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Pandemic Effects on Social Networks and Echo Chambers

In the era of COVID-19, our worlds have shrunk into neighborhoods, households, and computer screens. Our social connections have been influenced greatly by our lives in isolation. Before, you would interact with many acquaintances with whom you have weak ties to during your everyday routine. For example, you might interact with a classmate, coworker, or mailman in person, but now, when you must put in the effort to connect to people virtually, those relationships aren’t a priority anymore. Instead, you spend more time with people who you have strong ties to like family, parents, and close friends.

Social isolation has a huge impact on our social network and beyond. For example, while our world has shrunk, we also have the demanding obligation of voting during a time of a polarizing presidency, a pandemic, and a widespread movement protesting police violence and systemic racism. This article from the New York Times demonstrates how distancing can possibly affect voters’ choices. It states that “spouses, parents, and close friends who you have strong ties with exert the most powerful pull on voters’ behavior because your closest friends and family probably have similar politics as you, and more casual acquaintances are likelier to upend your assumptions.” Even if you do not have the same politics as your closest friends– or more likely, your family– social isolation has led people to communities and ideas that they are comfortable with. It has become easier to ignore people you disagree with without casual or facilitated in-person interactions.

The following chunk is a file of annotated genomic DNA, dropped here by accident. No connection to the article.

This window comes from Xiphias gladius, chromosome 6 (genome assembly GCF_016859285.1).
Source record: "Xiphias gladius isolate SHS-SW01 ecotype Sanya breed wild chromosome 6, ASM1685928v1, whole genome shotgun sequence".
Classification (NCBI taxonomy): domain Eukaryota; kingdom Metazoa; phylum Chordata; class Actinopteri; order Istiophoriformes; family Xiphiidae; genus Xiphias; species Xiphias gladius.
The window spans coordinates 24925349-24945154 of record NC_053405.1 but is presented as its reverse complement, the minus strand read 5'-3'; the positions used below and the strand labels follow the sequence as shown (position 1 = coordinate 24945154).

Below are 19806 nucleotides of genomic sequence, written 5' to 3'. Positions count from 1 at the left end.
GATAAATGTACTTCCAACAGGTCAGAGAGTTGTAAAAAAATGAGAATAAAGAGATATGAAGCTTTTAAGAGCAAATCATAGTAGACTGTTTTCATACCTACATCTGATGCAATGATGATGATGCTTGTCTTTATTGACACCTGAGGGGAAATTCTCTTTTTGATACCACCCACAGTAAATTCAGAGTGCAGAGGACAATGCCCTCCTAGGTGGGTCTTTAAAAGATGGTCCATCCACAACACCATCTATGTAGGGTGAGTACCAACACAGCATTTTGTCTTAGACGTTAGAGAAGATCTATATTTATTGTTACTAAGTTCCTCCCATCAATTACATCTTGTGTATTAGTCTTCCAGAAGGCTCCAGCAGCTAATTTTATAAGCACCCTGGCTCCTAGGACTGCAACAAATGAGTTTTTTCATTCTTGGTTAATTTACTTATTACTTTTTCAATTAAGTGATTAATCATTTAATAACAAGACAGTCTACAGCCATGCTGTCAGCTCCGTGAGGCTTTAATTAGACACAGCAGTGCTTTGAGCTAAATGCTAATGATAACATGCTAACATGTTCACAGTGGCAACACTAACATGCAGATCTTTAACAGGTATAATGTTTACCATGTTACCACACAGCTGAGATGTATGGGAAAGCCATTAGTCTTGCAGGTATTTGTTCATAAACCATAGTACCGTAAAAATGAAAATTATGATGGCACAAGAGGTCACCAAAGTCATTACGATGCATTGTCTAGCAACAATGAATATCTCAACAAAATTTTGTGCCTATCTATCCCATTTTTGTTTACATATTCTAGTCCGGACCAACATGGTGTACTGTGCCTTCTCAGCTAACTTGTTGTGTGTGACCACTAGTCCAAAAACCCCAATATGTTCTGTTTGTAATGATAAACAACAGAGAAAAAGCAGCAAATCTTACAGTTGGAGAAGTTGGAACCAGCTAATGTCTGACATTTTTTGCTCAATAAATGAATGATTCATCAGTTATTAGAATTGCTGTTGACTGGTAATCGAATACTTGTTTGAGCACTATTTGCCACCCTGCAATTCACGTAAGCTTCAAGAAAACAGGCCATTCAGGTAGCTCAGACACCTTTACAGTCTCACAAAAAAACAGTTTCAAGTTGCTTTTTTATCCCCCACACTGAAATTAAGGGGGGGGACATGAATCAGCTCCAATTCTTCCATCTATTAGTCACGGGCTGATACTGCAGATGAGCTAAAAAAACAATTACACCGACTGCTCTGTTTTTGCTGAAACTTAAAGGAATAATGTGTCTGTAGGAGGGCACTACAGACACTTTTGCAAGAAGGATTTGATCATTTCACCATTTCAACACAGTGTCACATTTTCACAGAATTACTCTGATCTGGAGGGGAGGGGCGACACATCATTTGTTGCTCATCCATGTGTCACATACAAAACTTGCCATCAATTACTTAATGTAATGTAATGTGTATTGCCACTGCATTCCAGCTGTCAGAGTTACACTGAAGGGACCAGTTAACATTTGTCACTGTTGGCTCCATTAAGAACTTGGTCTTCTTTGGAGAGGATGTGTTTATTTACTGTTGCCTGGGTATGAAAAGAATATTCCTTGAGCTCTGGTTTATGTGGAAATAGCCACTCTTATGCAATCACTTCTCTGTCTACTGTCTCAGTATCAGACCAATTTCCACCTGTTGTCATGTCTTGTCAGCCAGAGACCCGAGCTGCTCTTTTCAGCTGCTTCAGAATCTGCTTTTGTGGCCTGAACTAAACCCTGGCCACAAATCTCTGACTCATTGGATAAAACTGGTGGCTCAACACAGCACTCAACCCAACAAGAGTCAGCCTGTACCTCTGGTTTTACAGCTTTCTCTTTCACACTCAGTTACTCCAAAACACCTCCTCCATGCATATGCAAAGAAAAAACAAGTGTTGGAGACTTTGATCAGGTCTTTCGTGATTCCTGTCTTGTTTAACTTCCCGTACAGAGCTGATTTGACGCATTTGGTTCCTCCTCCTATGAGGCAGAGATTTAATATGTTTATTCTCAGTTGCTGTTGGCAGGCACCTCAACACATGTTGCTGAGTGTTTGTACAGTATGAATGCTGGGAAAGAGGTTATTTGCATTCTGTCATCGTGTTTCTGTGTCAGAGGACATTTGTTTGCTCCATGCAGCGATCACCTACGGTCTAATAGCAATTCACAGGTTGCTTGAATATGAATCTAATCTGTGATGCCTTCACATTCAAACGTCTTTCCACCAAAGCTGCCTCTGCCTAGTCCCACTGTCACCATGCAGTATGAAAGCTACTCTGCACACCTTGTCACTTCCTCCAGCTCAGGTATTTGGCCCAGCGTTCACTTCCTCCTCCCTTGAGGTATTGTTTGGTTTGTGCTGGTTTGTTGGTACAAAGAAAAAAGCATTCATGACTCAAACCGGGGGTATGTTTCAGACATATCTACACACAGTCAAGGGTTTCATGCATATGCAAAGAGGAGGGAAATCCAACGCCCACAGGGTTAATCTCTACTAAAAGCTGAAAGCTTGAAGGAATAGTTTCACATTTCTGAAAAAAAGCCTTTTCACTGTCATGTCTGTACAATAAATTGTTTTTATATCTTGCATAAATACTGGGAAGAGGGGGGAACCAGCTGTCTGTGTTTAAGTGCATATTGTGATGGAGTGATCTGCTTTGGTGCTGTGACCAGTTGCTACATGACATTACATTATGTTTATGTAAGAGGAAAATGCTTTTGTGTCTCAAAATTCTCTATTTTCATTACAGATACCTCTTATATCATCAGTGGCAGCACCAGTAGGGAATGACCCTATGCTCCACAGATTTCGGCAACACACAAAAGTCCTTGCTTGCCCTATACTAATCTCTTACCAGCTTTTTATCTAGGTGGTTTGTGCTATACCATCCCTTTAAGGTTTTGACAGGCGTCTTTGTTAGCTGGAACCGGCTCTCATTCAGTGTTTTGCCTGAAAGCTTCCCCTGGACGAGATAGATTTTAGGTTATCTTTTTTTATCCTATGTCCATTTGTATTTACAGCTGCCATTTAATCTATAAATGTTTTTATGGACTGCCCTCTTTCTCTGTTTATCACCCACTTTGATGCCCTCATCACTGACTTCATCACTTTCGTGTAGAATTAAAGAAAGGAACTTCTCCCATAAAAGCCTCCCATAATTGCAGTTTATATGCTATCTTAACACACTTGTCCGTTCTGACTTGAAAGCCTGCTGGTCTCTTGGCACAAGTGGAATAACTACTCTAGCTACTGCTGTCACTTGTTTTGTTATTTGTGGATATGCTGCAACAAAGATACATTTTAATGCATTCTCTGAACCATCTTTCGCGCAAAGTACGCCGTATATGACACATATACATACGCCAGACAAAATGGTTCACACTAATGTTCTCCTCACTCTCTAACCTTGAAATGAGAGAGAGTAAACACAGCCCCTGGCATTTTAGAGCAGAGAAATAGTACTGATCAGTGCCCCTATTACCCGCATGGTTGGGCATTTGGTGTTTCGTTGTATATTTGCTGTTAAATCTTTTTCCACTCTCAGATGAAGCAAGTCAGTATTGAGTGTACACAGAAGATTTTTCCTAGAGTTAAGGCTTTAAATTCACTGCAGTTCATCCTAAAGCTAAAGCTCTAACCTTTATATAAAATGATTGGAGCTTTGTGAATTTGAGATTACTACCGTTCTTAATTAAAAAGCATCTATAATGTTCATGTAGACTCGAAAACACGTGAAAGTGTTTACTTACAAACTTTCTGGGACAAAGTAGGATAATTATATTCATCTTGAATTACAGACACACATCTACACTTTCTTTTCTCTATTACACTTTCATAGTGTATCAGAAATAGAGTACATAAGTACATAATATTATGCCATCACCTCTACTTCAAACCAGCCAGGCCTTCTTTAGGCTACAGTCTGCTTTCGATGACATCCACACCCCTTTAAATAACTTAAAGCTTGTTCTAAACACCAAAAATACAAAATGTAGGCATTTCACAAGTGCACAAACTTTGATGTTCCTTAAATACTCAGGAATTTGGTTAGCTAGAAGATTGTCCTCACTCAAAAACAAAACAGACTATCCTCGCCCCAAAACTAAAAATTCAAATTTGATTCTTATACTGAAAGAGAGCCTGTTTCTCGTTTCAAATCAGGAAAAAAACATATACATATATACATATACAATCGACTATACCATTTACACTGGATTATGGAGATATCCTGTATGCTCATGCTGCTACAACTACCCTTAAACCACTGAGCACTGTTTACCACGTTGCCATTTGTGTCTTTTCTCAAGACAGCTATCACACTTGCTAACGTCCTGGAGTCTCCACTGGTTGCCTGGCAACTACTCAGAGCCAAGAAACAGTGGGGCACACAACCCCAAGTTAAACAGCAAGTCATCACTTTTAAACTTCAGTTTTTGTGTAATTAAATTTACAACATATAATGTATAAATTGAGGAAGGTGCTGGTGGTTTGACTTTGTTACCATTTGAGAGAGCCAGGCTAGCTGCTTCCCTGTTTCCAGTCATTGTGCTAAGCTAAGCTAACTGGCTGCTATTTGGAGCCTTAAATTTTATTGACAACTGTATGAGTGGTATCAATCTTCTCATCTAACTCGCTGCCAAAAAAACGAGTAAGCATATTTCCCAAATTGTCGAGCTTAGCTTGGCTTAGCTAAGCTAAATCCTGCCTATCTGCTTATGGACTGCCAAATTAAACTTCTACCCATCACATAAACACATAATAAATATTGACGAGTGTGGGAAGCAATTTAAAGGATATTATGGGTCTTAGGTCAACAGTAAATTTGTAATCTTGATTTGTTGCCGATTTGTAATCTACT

Much like the political echo chambers present on social media platforms like Facebook and Twitter where users encounter people whose beliefs and opinions are similar to them, social isolation has led to real-life echo chambers. Amid loneliness, diminished trust, and the dissolution of social capital, these echo chambers reinforce strong ties and diminish weak ties. Your weak ties may not be broken entirely, but they may be less used in the network and become weaker. On the other hand, social isolation has also pushed almost all people online. The possibility of mobilizing people and building social capital virtually has increased. Perhaps now, there are also more possibilities for forming new weak ties and acquaintances through the Internet. 

This issue addresses the topic of tie strength and strong and weak ties which we discussed in week 2 of class. It discusses the pandemic’s impact on altering strong and weak ties and broader social networks by weakening weak ties, strengthening strong ties, and creating echo chambers. This topic demonstrates a real application of strong and weak ties and its extreme relevance to our lives today.


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October 2020